Sorry, Wrong Number, an immensely popular postwar thriller, opens wryly: “In the tangled networks of a great city, the telephone is the unseen link between a million lives. It is the servant of our common needs—the confidante of our inmost secrets. Life and happiness wait upon its ring . . . and horror . . . and loneliness . . . and death!!!” Superimposed on a busy scene of a bank of telephone operators providing customers with connections, these words weigh in for two reasons: one, as the film plays out it becomes clear that the character who, bedridden, uses the phone throughout is deepened in her isolation by its use, for all the superficial connections provided to her; and two, the tone of this introduction is keyed to the hysterical nature of the woman herself. As this suggests, Sorry, Wrong Number is a good piece of entertainment nudged by considerable intelligence in the direction of genuine art, or of some facsimile.
Sorry, Wrong Number began as a play in the long-running radio anthology series Suspense. First broadcast in 1943, it is best remembered as a tour-de-force for its star, Agnes Moorehead, who re-enacted the role of Leona Stevenson, live, seven more times: a woman who, because of crossed lines, overhears a phone conversation arranging for someone’s murder later that night—a murder she cannot arouse police interest in, and a murder, it turns out, where she herself is the victim. The radio play, trim and compact, ran about thirty minutes. Leona is the principal character, although other characters are heard on her telephone. The author of the play, Lucille Fletcher, won an Edgar Allan Poe Award for it. Fletcher said that she based her protagonist on an arrogant, imperious old woman who challenged her position in a grocery store line when Fletcher was buying milk for her (and spouse, composer Bernard Herrmann’s) infant. Originally, it was Fletcher’s idea that the telephone itself should be the “lead character.” Fletcher expanded her radio play for the film, which is nearly 90 minutes long, adding numerous flashbacks that stress the film’s psychological nature. Many see this as a disadvantage, arguing that the greater length and more involved plot reduce the intensity of suspense. There is no refuting such a charge; on the other hand, the film provides more convincing motivation for the murder, and the far more convoluted plot becomes expressively correlative to Leona’s twisted psychology and the impact of this on her marriage.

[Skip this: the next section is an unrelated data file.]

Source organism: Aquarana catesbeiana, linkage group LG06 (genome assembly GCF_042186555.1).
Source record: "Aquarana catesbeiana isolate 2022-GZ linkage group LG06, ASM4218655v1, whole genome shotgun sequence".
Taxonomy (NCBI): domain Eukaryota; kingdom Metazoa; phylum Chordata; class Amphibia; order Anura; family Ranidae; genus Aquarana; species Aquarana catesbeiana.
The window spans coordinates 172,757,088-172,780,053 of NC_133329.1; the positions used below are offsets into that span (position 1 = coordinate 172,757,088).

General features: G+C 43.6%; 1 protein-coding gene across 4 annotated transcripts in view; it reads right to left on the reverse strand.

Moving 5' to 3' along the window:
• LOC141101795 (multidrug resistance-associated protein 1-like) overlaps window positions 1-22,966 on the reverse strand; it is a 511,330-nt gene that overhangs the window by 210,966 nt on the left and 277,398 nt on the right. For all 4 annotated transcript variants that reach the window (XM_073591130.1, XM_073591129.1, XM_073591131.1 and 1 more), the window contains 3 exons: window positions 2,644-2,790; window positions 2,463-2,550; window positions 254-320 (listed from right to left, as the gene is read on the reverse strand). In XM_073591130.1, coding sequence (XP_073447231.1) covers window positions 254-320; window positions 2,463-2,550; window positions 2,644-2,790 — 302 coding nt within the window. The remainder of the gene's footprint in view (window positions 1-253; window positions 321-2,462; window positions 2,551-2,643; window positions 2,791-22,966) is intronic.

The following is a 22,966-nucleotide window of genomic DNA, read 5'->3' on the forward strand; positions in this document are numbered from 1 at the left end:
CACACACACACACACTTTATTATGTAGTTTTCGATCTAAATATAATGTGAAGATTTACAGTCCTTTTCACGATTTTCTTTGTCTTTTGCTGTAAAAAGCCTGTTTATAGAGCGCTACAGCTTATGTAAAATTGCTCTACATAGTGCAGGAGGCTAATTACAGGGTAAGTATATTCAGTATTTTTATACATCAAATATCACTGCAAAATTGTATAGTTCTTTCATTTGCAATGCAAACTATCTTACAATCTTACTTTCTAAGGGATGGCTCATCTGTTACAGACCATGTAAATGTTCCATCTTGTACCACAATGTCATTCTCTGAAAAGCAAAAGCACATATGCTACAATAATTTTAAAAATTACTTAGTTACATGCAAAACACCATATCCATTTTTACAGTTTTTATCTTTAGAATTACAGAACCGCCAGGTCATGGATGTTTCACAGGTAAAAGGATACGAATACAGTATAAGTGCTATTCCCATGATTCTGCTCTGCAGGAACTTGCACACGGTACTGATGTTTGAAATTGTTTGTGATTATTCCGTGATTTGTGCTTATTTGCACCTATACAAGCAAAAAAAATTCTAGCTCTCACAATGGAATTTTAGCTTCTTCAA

Leona, whose hysterical heart condition has, ironically, suited her physical well being to her mental impairment, is alone in her bedroom on the uppermost floor of a huge, expensive old house in Sutton Place in New York City, with the Queensborough Bridge visible over the East River through the open window on a hot summer night. (The location matched the Herrmanns’ own home at the time.) Leona is able to move a bit from her bed only with tremendous pain. She is plainly rich; she is “The Cough-Drop Queen”—a pharmaceutical company heiress. Leona’s lower-class husband, whom she married to dominate, works for her father, who is at the family home in Chicago; it’s clear from his photograph in her bedroom that her father, not her spouse, continues to be the central male figure in her life. Her husband, whom Leona attempts to track down, eventually wires her that he won’t be coming home that night. Both servants are also absent. A sick, unhappy person, Leona is all alone on this, the last night of her life. The camera circles around and around her bedroom, brilliantly suggesting that Leona’s imprisonment, a projection of her mind, is in some sense of her own making.